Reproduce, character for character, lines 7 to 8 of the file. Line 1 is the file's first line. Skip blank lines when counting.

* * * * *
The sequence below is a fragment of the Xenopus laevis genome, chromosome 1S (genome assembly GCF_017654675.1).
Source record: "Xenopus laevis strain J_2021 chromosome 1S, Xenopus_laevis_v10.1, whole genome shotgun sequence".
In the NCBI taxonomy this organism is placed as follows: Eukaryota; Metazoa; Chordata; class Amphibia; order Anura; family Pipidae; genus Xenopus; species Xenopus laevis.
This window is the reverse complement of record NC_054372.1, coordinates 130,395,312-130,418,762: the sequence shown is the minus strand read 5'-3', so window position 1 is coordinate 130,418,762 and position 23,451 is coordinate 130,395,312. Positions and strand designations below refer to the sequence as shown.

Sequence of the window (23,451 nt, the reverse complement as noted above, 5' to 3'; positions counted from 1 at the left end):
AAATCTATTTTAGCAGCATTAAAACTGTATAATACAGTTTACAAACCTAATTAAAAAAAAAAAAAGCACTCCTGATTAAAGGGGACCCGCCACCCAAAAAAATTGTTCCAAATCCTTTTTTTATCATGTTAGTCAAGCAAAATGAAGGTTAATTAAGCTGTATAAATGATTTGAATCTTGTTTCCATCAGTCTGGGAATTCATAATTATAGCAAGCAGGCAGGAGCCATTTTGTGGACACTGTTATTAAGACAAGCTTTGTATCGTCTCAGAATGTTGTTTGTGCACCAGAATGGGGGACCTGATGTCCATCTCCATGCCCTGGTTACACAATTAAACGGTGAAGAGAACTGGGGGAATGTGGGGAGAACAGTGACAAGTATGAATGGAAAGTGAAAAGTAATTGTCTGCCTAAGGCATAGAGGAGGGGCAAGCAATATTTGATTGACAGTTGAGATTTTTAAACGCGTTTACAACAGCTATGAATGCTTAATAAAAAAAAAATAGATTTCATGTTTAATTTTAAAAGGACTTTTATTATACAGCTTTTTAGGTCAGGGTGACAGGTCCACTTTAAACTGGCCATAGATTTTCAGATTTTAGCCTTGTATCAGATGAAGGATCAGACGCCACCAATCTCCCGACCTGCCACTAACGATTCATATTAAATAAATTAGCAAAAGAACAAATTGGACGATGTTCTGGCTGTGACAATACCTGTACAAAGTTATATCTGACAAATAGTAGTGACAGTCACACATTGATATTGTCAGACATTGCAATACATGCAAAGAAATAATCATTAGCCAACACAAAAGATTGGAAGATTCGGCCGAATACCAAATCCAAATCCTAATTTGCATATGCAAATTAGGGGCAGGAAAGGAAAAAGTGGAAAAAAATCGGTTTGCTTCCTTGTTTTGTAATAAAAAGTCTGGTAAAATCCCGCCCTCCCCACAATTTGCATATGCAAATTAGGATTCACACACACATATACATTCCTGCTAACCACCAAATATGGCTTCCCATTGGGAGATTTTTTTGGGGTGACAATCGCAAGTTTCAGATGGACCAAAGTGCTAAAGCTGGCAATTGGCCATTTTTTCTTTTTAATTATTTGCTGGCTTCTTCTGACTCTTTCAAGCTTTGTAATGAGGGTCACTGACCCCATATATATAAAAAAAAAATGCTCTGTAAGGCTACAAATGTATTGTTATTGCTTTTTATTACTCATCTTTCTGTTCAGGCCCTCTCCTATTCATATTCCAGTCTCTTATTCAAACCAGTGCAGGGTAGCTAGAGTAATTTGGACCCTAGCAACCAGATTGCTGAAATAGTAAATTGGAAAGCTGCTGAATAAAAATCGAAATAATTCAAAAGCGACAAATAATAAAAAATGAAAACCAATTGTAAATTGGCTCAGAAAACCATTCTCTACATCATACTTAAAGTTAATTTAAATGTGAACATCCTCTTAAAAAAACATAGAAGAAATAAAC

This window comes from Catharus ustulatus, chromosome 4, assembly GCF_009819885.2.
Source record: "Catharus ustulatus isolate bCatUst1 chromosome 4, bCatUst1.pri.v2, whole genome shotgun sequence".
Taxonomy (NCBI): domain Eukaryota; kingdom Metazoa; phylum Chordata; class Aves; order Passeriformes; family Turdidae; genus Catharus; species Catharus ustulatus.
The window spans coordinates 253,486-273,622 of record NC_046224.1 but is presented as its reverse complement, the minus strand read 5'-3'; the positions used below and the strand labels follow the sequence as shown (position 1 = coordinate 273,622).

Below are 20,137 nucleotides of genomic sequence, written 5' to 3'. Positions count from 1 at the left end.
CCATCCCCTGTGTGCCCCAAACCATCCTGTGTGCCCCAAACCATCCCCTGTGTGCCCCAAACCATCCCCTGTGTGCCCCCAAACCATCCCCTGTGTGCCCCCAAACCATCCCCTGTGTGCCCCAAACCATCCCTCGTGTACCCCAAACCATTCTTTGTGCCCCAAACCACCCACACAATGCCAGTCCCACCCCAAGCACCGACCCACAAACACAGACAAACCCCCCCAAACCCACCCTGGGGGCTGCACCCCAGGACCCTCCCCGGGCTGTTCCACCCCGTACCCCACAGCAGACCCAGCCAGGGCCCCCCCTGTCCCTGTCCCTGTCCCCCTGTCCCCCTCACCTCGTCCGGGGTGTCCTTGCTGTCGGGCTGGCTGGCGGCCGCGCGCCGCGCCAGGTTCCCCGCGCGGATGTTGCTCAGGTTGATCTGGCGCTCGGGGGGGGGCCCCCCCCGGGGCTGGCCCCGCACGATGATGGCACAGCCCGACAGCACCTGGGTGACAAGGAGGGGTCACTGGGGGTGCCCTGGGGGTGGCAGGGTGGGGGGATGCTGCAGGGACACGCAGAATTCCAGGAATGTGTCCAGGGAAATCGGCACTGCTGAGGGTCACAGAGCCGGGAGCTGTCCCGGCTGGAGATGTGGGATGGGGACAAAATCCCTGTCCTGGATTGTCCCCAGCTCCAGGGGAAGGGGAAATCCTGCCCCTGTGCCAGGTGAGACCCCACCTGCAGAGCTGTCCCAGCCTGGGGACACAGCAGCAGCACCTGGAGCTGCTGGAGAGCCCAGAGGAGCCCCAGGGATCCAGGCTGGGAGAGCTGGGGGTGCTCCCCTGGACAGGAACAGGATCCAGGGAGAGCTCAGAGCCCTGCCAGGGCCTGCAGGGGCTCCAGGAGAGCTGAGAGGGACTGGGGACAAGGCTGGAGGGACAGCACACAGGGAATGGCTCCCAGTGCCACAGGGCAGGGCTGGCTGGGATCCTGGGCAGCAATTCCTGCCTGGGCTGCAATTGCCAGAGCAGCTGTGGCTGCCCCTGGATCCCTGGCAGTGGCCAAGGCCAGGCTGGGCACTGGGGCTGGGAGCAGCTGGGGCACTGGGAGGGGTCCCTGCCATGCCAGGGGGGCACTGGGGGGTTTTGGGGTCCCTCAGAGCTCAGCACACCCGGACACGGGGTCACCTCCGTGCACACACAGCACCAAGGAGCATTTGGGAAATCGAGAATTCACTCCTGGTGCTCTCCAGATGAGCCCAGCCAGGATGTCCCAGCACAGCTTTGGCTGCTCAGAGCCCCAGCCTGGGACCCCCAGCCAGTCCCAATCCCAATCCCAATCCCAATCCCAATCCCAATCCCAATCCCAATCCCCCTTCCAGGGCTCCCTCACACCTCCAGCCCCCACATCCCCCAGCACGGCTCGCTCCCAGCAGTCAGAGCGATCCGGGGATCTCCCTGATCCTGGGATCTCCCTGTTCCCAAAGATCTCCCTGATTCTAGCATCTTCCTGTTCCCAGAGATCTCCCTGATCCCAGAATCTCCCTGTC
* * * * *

This window comes from Catharus ustulatus, chromosome 4, assembly GCF_009819885.2.
Source record: "Catharus ustulatus isolate bCatUst1 chromosome 4, bCatUst1.pri.v2, whole genome shotgun sequence".